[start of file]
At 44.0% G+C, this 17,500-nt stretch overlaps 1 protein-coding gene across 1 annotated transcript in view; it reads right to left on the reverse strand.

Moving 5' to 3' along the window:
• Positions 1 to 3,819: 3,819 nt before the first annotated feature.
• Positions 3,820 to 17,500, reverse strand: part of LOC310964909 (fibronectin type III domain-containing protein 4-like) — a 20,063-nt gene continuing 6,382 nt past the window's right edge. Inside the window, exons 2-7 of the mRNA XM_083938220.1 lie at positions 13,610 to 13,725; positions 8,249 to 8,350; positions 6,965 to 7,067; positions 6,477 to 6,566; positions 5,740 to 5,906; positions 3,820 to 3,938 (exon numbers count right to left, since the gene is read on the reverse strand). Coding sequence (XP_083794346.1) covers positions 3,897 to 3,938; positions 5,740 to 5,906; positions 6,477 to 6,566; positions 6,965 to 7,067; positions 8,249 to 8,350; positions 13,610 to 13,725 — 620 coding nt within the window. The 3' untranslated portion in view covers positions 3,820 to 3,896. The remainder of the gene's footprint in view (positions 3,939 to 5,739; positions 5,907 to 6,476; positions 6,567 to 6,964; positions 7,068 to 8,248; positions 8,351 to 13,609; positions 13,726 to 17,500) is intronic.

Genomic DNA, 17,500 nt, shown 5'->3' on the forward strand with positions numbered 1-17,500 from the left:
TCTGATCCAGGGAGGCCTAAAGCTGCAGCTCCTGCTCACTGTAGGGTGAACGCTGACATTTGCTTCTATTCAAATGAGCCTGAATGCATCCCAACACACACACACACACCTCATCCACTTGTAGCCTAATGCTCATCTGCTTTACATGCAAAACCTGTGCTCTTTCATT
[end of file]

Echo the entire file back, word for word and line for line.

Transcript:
At 44.0% G+C, this 17,500-nt stretch overlaps 1 protein-coding gene across 1 annotated transcript in view; it reads right to left on the reverse strand.

Moving 5' to 3' along the window:
• Positions 1 to 3,819: 3,819 nt before the first annotated feature.
• Positions 3,820 to 17,500, reverse strand: part of LOC310964909 (fibronectin type III domain-containing protein 4-like) — a 20,063-nt gene continuing 6,382 nt past the window's right edge. Inside the window, exons 2-7 of the mRNA XM_083938220.1 lie at positions 13,610 to 13,725; positions 8,249 to 8,350; positions 6,965 to 7,067; positions 6,477 to 6,566; positions 5,740 to 5,906; positions 3,820 to 3,938 (exon numbers count right to left, since the gene is read on the reverse strand). Coding sequence (XP_083794346.1) covers positions 3,897 to 3,938; positions 5,740 to 5,906; positions 6,477 to 6,566; positions 6,965 to 7,067; positions 8,249 to 8,350; positions 13,610 to 13,725 — 620 coding nt within the window. The 3' untranslated portion in view covers positions 3,820 to 3,896. The remainder of the gene's footprint in view (positions 3,939 to 5,739; positions 5,907 to 6,476; positions 6,567 to 6,964; positions 7,068 to 8,248; positions 8,351 to 13,609; positions 13,726 to 17,500) is intronic.

Genomic DNA, 17,500 nt, shown 5'->3' on the forward strand with positions numbered 1-17,500 from the left:
TCTGATCCAGGGAGGCCTAAAGCTGCAGCTCCTGCTCACTGTAGGGTGAACGCTGACATTTGCTTCTATTCAAATGAGCCTGAATGCATCCCAACACACACACACACACCTCATCCACTTGTAGCCTAATGCTCATCTGCTTTACATGCAAAACCTGTGCTCTTTCATT